Coffee Water Matters

People seem to be talking about water for brewing coffee more and more these days. So we thought to ourselves, why? It turns out water has a huge impact on the outcome of brewed coffee. After all, coffee is still over 97% water after you are finished brewing it! We reached out to our friends at Perfect Coffee Water learn more about why.

Put simply, water impacts brewing and has since the advent of the first brew. The importance of water and its interaction with the brewing process was initially understood by beer and wine connoisseurs centuries ago. In more recent years, the science of water has been widely researched in all brewing industries, including the coffee industry. This is great news! We now have more tools than ever to understand how and why we can taste coffee better when we brew with a great foundational water.

It can get convoluted real fast without a thorough understanding of chemistry. There is a reason whystudents often take the minimum requirements for chemistry in school - it's not always fun. But what we can do WITH chemistry is! So we will do our best to stick to the fun part.

Water is rarely only H20 molecules by itself. Depending on the geographical region, water will have a wide variety of minerals, organic organisms, and a multitude of other naturally occurring chemicals present. Your local municipality water treatment will generally deal with organic organisms and most unsavory naturally occurring chemicals. Further filtration at home can help remove some of the mineral content, other naturally occurring chemicals, and the chemicals added by our local municipalities that are there to deal with the organic organisms.


For brewing coffee, the part that we’re interested in is the mineral content in the water. Everything else we want out of the water! There are a few ways to investigate what's going on in the water so we can understand how it will interact with the coffee that is being brewed. The main components interacting with the extraction process are calcium and magnesium, butwith only these two things, the balance in the water is off. There needs to be something to balance the pH and ions, which is where sodium or potassium come in as bicarbonates to balance out the water, making it safe to drink or use.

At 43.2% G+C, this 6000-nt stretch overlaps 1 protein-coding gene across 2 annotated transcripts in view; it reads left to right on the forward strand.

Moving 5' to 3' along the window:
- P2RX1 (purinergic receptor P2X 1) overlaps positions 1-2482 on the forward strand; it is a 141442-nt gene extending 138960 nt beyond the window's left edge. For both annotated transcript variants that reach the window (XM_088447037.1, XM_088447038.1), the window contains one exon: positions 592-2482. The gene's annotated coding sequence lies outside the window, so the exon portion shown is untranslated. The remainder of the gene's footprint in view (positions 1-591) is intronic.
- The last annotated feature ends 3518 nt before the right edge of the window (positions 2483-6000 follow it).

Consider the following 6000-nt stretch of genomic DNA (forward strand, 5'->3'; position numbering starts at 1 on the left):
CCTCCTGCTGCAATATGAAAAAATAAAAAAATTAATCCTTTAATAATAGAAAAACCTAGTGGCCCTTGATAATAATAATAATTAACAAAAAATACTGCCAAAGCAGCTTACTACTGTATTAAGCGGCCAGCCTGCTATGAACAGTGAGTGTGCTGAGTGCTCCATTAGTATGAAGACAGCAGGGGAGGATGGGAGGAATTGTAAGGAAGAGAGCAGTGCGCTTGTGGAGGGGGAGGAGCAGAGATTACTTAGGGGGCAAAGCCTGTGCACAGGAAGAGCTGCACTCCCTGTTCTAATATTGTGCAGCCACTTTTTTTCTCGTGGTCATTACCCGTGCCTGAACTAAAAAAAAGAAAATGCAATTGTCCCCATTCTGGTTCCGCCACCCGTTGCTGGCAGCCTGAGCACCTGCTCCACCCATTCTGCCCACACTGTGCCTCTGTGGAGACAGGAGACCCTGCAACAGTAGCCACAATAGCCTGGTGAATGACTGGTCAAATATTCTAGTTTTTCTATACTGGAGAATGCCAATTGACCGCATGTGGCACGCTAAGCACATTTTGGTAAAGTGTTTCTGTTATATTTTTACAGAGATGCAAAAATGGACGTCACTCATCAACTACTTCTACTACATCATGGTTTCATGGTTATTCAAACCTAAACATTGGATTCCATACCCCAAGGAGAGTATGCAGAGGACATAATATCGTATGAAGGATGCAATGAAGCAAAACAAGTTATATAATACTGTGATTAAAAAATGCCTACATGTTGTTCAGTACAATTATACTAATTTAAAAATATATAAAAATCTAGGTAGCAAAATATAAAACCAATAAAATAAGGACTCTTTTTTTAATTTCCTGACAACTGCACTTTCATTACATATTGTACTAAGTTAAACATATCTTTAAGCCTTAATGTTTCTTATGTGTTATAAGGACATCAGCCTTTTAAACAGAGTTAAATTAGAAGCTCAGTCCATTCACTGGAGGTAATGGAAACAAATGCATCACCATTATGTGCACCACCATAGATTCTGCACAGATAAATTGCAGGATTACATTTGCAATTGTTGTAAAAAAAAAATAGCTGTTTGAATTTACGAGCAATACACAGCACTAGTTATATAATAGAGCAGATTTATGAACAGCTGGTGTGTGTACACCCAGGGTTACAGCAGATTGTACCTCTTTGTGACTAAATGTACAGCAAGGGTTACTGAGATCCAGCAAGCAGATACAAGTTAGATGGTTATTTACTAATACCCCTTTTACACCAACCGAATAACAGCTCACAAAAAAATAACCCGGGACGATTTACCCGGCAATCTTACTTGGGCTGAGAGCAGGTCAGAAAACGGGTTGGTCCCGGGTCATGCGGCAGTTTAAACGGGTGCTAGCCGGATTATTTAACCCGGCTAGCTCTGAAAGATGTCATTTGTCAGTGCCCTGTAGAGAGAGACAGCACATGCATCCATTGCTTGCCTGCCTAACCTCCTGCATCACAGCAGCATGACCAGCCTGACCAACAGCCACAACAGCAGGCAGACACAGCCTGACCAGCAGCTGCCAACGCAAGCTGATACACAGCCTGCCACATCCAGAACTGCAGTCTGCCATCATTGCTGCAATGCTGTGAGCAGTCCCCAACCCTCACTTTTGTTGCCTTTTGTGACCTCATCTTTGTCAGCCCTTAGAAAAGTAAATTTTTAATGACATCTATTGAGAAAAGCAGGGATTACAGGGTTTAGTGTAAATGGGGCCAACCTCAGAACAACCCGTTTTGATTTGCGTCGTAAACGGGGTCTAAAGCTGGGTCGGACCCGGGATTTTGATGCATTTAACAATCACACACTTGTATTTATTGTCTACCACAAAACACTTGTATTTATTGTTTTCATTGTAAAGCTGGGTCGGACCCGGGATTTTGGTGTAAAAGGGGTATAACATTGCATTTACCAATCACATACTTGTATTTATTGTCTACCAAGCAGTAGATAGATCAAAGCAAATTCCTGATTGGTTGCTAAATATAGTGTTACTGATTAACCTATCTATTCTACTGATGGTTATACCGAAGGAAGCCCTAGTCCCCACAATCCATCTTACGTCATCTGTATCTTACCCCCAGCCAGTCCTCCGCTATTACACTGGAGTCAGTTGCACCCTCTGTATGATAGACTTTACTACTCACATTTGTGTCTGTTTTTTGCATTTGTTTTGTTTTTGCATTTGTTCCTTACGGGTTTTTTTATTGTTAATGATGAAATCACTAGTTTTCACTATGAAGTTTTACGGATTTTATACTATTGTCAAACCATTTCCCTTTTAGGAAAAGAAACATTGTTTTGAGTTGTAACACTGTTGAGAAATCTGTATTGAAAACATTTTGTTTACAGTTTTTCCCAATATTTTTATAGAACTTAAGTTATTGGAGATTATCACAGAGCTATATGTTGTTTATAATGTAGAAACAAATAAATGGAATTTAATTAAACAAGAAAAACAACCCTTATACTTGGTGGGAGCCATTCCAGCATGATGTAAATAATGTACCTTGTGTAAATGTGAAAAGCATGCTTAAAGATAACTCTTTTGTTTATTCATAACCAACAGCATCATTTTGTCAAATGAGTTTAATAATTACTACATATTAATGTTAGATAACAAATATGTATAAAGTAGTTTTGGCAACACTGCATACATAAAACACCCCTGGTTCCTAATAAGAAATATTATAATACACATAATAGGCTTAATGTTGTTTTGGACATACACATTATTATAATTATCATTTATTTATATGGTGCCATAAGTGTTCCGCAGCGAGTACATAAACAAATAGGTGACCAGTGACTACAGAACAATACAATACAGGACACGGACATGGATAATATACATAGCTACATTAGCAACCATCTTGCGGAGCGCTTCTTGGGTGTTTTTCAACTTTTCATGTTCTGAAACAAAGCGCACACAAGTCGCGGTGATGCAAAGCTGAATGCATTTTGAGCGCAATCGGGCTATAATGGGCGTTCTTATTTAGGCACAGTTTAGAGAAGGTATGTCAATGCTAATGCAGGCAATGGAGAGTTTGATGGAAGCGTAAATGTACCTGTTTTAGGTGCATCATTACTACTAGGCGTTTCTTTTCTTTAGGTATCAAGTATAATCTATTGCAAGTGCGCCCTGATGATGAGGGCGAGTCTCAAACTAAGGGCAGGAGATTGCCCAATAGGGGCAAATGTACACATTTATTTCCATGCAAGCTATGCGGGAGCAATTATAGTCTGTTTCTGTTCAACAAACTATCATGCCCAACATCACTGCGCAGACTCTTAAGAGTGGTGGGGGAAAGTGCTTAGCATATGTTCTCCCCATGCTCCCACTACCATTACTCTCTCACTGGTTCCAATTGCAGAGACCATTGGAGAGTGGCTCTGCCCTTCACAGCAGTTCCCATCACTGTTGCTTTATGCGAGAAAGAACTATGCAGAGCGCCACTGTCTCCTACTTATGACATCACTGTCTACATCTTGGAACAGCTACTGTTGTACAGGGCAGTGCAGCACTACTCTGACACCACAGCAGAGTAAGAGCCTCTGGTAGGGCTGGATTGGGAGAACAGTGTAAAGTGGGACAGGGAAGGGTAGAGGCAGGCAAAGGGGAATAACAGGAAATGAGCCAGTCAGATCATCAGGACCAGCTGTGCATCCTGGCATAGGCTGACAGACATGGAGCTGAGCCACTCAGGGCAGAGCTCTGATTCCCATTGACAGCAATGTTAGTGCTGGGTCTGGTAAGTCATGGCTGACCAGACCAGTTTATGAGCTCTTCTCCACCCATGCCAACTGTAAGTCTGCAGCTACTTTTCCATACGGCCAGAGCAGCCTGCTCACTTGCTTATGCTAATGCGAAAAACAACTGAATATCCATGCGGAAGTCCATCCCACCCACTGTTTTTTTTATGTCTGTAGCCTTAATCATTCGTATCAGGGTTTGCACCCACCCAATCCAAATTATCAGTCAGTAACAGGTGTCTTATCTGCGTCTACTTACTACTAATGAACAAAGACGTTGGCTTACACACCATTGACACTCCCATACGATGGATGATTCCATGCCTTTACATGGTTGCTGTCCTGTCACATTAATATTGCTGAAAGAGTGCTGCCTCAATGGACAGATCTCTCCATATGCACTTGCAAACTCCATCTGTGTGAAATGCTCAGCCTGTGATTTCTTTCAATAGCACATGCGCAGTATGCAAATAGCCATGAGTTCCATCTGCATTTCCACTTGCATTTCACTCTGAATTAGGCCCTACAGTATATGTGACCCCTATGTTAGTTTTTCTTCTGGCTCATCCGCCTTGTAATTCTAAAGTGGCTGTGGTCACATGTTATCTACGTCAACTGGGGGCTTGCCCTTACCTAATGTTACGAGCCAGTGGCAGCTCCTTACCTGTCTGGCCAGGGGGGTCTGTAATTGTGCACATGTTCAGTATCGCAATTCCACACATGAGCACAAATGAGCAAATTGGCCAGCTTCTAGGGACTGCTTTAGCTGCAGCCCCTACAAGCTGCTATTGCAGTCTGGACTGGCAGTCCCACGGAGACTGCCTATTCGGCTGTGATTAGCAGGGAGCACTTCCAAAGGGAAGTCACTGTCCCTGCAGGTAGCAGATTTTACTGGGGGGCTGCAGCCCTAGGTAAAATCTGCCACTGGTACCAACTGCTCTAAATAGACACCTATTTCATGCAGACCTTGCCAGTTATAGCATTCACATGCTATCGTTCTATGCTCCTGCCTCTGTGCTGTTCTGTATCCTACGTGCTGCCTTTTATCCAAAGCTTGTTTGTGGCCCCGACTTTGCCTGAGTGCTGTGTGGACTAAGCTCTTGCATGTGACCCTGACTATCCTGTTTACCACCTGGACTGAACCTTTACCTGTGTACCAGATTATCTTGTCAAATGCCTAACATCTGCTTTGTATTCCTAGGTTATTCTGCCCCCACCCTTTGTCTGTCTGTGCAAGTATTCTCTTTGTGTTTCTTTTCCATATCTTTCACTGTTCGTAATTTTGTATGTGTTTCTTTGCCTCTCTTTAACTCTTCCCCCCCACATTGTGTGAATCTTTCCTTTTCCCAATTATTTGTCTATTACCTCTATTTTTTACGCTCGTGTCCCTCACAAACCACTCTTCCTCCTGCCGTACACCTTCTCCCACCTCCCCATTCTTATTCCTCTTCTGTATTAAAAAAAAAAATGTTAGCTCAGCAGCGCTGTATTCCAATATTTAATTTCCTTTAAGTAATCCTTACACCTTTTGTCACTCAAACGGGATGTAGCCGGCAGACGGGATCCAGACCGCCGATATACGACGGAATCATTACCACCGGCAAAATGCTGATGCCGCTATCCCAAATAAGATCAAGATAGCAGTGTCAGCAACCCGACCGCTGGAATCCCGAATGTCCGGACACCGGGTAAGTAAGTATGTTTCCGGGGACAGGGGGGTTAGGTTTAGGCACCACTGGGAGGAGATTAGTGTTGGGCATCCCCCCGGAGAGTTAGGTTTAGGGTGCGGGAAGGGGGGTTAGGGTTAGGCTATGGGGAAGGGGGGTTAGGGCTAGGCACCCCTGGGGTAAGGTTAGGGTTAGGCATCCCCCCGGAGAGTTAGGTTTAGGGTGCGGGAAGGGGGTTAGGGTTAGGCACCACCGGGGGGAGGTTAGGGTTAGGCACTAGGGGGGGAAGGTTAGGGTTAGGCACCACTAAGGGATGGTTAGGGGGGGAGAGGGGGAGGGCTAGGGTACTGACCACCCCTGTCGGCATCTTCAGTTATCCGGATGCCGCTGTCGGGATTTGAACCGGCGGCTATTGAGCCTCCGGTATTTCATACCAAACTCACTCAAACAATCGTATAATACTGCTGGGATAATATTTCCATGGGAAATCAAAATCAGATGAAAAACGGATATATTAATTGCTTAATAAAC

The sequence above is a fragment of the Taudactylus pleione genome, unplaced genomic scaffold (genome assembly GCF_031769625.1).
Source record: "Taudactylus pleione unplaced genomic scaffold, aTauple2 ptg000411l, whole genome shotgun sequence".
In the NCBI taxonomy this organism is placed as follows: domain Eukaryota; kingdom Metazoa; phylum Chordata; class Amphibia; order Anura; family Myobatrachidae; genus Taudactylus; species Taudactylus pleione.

Okay now we’re getting somewhere, but let us back up a little. The mineral content in the water varies vastly from region to region depending on how the water is obtained and where it traveled from to get into your home. This means that depending on where you are, even from one city to the next, your coffee can taste vastly different.

The good news is a solution to this issue is relatively simple. Using modern filters, you can buy water that has had everything removed or filter water in your home leaving almost only H20 molecules without all the other stuff floating around in there. Then, you can re-introduce naturally occurring minerals that have been obtained from other sources, such as the salt lakes in Utah. This way, youget to control which minerals are in the water before the coffee is brewed. How cool is that?

With our friends at Perfect Coffee Water, you can leave all the sciency stuff to them to get the best water for your coffee brewing, without having to learn all the in-and-outs of water chemistry yourself (unless that’s your thing!). 

Cheers to great coffee!

About Courtland King: 

Courtland King

Courtland has over 10 years’ experience in the coffee industry with his focus on what is known as specialty coffee. He is currently a manager and barista trainer. He also has experience roasting, and as a coffee consultant for cafes & restaurants. Through his love for the brew, he has delved into understanding water chemistry with the help of many chemists and coffee professionals.